The guys then moved on to talk about gold, I have owned GLD for clients since it first started trading in late 2004 (I think I actually bought it in early 2005). As they said there is no guarantee gold will work when you need it to but it works often enough for me to own it personally and for clients. Venuto likes the Credit Suisse Gold Shares Covered Call ETN (GLDI). It generates income from a gold holding which is potentially attractive, the added complexity of it being an ETN is a negative. Click through and look at the performance, it has been dreadful. If you want to use it, own it in an IRA and reinvest the dividends but I have no interest in owning this one. You could accomplish a very similar effect (income from a gold position) selling covered calls directly on GLD or IAU.

Venuto said he models his portfolio like the permanent portfolio which of course allocates 25% each to equities, long bonds, gold and cash. I did not take him to mean he literally builds a permanent portfolio but is merely influenced by it but I am not sure. Either way, that is interesting and I will explore it in a subsequent post.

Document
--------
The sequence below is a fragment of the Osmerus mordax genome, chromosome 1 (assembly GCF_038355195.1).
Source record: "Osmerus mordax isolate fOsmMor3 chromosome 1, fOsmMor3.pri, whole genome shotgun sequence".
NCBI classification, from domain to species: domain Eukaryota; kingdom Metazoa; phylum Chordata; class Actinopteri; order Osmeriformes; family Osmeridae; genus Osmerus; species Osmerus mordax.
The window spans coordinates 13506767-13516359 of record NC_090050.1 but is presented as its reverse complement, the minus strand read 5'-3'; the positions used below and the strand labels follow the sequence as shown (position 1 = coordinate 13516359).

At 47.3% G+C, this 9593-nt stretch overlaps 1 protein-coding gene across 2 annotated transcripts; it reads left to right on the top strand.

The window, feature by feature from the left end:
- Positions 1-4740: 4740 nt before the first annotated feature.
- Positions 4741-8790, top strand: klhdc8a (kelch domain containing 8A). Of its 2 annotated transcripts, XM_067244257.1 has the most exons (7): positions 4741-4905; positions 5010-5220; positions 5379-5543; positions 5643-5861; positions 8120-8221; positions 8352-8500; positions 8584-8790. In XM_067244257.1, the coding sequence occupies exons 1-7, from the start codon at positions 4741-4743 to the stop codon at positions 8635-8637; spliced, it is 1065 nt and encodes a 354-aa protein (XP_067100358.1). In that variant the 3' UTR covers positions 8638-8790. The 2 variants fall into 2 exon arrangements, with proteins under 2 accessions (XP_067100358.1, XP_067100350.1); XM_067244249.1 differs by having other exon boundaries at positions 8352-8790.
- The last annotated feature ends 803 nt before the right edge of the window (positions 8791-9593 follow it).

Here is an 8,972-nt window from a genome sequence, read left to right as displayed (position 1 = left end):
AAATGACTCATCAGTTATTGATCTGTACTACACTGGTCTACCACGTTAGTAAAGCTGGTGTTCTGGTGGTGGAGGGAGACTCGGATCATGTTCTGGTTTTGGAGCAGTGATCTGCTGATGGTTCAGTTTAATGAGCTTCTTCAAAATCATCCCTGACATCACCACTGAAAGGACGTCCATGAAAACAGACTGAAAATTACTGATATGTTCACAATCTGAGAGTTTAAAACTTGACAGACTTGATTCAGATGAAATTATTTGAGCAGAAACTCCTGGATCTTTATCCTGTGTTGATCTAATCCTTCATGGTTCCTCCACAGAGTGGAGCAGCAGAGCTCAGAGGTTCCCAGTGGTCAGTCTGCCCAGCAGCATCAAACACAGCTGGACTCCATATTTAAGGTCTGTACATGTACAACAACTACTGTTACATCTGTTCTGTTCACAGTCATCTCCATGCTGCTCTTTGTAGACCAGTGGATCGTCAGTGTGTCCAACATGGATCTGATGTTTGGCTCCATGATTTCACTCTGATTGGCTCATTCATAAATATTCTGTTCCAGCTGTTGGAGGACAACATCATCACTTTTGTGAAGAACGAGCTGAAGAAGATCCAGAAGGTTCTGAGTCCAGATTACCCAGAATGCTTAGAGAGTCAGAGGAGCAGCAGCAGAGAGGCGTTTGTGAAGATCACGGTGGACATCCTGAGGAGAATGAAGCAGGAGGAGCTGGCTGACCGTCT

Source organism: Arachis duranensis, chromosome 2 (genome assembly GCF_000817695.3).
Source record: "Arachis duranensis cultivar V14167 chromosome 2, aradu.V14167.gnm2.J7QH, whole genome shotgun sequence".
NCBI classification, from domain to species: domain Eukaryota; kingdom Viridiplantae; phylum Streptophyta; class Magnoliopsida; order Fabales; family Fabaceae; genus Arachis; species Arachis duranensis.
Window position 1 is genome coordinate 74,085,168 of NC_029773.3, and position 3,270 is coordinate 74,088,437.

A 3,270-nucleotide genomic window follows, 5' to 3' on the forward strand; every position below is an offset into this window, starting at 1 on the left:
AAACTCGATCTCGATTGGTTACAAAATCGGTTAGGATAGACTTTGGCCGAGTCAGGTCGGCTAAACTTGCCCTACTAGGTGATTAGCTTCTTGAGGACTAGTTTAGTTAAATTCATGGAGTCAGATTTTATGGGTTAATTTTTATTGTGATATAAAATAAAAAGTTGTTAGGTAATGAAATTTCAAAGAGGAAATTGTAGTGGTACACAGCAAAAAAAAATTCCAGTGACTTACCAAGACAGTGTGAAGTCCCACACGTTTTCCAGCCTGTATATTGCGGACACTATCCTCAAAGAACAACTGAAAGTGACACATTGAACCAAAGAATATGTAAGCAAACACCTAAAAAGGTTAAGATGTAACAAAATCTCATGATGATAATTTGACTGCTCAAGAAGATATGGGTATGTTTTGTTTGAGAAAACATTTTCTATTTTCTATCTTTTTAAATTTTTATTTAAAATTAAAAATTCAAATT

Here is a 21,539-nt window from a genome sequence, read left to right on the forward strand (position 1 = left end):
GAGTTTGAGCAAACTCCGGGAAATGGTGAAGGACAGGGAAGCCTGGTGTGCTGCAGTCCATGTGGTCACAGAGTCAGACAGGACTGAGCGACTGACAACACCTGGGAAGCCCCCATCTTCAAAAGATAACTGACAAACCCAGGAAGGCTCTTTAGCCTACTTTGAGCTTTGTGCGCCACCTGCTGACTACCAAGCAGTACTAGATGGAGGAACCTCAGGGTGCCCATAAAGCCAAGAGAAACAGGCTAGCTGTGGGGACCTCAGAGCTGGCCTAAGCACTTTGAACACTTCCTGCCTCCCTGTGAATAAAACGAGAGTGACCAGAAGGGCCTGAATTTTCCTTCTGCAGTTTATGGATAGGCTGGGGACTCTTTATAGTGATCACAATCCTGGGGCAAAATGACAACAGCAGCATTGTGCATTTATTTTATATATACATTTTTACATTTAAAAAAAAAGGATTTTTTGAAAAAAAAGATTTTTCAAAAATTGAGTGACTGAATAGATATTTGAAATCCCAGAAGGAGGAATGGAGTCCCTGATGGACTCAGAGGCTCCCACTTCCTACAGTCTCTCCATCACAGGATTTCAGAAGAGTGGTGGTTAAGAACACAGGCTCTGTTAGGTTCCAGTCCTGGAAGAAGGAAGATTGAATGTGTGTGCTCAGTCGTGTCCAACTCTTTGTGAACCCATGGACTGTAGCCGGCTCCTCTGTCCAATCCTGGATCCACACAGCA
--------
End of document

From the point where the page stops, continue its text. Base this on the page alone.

They did not talk about sizing hedges in a portfolio. I've been saying this since before the last bear market. Keep the hedge sizing small, starting 2-3% per hedge vehicle maybe totaling 10% of the portfolio. The hedges will grow relative to the portfolio to hedge more long exposure as the market goes down more. With the uptrend still in place, I am nowhere near 10% in hedges now. I will increase slowly when my indicators trigger (SPX breaches its 200 dma, the yield curve inverts, the 2% rule comes into play). That kind of weighting combined with just a couple of sales can go a long way towards reducing a portfolio's correlation to the broad market which is exactly what you should want to do when the market starts to truly roll over.